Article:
When career paths cease to exist: a qualitative study of career behavior in a crisis economy

Maria Simosi, Denise M. Rousseau, Maria Daskalaki

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Using grounded theory methodology, this study examines the ways young professionals describe their career paths in the aftermath of the 2008 financial crisis. We interviewed a sample of 29 Greek women professionals (24 to 32 years old) to examine their career behavior during this recession. Findings reveal prevailing effects of professional identity and profession-consistent learning goals on participants’ career behavior. Specifically, those individuals without a strong professional identity or profession-consistent learning goals are more likely to anticipate and engage in career activities unrelated to their professions, a group whom we refer to as Shifters. In contrast, Sustainers, a group having strong career identity and profession-focused learning, are far more likely to anticipate and engage in career activities tied to their profession. Based on these findings, we develop postulates regarding career behavior in contexts of severe austerity and recession where conventional career paths have broken down.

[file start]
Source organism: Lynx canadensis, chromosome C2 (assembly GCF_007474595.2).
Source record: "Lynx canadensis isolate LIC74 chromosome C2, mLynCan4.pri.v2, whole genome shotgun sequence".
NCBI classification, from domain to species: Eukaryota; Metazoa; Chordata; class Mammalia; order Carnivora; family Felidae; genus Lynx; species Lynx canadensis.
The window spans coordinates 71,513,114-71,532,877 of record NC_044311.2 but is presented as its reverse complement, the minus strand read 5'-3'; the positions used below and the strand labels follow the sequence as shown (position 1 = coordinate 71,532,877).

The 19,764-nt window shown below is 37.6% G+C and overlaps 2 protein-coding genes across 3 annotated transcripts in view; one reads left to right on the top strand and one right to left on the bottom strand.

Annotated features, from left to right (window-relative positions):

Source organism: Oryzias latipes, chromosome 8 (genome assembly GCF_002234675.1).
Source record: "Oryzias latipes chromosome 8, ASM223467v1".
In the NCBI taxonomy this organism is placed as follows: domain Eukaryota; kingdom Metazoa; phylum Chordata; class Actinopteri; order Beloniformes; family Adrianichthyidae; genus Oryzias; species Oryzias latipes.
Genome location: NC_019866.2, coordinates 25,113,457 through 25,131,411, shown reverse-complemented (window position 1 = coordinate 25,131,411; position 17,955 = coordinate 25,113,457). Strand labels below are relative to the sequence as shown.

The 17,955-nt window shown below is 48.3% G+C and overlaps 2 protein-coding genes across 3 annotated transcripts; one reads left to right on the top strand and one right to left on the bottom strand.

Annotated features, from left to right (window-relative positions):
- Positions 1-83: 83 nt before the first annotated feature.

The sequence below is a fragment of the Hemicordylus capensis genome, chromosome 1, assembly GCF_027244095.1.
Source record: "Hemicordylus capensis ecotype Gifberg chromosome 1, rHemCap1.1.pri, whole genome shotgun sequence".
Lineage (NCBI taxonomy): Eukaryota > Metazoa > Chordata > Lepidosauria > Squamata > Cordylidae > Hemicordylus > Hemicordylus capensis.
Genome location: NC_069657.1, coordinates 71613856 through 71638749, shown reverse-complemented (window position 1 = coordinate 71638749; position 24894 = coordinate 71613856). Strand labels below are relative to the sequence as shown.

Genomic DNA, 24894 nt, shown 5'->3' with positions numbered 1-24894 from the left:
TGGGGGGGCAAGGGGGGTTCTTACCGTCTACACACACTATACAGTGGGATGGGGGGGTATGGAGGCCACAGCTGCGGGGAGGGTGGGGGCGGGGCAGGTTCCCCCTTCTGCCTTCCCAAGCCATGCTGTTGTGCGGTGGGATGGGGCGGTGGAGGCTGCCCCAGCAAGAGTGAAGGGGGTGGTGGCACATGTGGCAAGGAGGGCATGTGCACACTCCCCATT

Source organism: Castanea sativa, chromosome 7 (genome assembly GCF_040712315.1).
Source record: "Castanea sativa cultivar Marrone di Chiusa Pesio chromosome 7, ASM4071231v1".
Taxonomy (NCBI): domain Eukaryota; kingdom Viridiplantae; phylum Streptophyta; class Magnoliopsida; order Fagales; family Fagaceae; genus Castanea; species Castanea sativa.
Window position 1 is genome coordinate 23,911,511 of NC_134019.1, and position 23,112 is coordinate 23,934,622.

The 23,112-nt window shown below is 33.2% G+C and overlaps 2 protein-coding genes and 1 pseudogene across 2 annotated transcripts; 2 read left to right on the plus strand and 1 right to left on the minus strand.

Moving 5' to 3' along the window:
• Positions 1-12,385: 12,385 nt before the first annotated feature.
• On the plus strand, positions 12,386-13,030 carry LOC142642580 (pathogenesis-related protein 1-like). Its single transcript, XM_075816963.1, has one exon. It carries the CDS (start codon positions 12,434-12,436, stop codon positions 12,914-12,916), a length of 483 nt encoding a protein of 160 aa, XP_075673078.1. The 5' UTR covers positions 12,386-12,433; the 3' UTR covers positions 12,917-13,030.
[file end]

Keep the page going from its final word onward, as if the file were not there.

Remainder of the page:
© 2015. The attached document (embargoed until 28/09/2015) is an author produced version of a paper published in the Journal of Vocational Behavior, uploaded in accordance with the publisher’s self- archiving policy. The final published version (version of record) is available online at https://doi.org/10.1016/j.jvb.2015.09.009. Some minor differences between this version and the final published version may remain. We suggest you refer to the final published version should you wish to cite from it.
Original languageEnglish
Pages (from-to)134-146
Early online date28 Sep 2015
Publication statusPublished - 2016


  • Careers
  • unemployment
  • gender

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